THE company behind plans to build a waste-to-energy incinerator has announced it will “no longer proceed” with the project.

US firm Wheelabrator had proposed building the massive facility on land just north of the A303, near Barton Stacey.

The plans were met with widespread opposition, as campaigners branded the proposed facility a "monstrosity" and a "blight" on the Test Valley countryside.

And now organisers say they will be pulling out of the controversial scheme after conducting a "strategic review".

Commenting on the decision, Wheelabrator Technologies vice president for business development, Paul Green, said: “The UK waste-to-energy market is extremely buoyant with significant capacity gaps remaining in the residual waste management infrastructure. Wheelabrator is well-placed to address this capacity gap and provide sustainable waste management solutions with a number of live projects across the UK. Having undertaken a strategic review of the wide range of opportunities in our current pipeline, we have decided to focus our efforts on further advanced waste-to-energy projects, and as such, will no longer continue to invest in the development of the Wheelabrator Harewood waste-to-energy facility.

“Wheelabrator would like to thank everyone who took the time to provide feedback as part of our recent community consultations.”

The plan was heavily criticised by residents living in Barton Stacey and Longparish, the two villages which would have been most affected, as well as people living further afield. Many raised concerns about the size of the incinerator and the harmful effects on the environment.

Andy Jolliffe, a resident from Longparish who spearheaded the campaign, previously said: “In terms of scale and visibility from St Catherine’s Hill, I think even from the drawings and images available from Wheelabrator, it’s really difficult to appreciate the sheer scale of what’s being planned.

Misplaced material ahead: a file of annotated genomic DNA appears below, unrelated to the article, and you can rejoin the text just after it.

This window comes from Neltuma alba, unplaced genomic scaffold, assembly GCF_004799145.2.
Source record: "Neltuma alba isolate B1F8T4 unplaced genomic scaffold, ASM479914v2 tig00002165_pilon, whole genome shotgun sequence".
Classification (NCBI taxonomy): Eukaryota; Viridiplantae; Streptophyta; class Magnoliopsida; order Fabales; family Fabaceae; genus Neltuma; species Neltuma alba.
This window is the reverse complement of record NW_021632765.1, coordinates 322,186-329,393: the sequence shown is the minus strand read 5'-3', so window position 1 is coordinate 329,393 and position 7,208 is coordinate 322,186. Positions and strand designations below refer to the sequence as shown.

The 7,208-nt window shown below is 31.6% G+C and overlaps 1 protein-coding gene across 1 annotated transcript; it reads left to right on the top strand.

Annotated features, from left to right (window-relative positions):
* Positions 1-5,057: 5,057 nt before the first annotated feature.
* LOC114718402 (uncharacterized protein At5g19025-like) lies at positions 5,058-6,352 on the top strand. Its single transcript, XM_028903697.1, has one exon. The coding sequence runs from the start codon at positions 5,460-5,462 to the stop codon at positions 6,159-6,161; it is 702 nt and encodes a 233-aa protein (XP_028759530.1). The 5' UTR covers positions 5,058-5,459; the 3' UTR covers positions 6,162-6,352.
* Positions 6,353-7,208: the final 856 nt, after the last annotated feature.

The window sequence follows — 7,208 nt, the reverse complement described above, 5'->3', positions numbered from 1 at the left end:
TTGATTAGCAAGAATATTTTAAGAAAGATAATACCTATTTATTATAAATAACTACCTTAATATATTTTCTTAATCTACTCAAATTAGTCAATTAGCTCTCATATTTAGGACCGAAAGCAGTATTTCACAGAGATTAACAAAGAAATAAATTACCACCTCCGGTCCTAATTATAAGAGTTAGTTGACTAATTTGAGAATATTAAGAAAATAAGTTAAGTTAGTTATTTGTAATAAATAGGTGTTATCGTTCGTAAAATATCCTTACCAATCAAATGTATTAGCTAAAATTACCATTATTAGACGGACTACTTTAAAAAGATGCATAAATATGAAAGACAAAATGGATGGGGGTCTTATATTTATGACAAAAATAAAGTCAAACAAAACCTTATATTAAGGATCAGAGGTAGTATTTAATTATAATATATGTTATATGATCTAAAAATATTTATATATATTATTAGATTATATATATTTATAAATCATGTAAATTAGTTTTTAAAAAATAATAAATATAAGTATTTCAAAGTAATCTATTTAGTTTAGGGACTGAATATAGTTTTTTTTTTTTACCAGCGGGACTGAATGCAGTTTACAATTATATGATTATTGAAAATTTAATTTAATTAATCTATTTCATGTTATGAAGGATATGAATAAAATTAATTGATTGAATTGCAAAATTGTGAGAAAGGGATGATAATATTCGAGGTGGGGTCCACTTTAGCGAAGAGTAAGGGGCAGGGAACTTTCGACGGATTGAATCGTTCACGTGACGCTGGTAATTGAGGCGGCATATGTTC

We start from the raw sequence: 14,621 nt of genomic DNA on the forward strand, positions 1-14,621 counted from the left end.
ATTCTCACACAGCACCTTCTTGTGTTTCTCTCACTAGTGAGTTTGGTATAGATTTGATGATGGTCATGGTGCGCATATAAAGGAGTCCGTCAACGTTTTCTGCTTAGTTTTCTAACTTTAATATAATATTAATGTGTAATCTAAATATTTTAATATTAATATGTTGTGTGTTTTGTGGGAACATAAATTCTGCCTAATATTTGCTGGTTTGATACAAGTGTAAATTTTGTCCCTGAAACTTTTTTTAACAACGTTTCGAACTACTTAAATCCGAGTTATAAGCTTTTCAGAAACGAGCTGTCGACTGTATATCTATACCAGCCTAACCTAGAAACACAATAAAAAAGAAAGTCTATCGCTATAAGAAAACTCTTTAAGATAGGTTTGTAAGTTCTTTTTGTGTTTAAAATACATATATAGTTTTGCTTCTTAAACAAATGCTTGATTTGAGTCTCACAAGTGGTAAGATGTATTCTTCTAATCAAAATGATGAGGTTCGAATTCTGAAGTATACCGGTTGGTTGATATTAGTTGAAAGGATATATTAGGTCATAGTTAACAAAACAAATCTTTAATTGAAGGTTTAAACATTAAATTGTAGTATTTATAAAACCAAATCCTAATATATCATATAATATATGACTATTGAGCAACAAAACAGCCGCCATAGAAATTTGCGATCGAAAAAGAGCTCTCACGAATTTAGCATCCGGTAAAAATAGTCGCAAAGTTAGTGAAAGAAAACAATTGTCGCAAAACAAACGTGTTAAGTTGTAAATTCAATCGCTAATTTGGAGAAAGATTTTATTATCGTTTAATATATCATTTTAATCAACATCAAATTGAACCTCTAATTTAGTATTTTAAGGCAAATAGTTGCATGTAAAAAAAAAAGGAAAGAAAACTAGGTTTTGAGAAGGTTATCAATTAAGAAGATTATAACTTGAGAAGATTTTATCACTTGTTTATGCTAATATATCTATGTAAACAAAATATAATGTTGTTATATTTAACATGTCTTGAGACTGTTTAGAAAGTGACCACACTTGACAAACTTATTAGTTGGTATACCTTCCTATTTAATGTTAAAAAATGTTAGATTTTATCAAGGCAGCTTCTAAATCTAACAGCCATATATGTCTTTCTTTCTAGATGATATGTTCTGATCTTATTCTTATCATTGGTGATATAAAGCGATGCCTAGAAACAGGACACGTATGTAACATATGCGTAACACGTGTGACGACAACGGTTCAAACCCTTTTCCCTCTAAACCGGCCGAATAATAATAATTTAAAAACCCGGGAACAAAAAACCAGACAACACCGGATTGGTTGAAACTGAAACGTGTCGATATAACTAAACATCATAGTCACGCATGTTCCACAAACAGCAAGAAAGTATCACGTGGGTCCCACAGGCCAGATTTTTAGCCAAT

“The plans show it would be nearly the same size as Battersea Power Station, but not quite as wide, which is just absolutely ridiculous.

“Hampshire already has three waste stations, and if it was necessary to build another this big, why in the countryside?”

MP for Winchester Steve Brine, who has previously spoken of his opposition to the scheme, said: “I was delighted to hear this morning that Wheelabrator have decided to cancel this project, which would have been a real blight on this area of the Hampshire countryside, and hopefully that’s the last we’ll hear of it.  Congratulations to all the campaigners involved in raising awareness of the plans.”

The company has said that it is "remains committed to developing, delivering and operating waste-to-energy facilities capable of diverting residual waste from landfill, preventing the need for export of waste to Europe, reducing greenhouse gases, recycling metals that would otherwise go to landfill and generating clean, renewable baseload energy".

More to follow.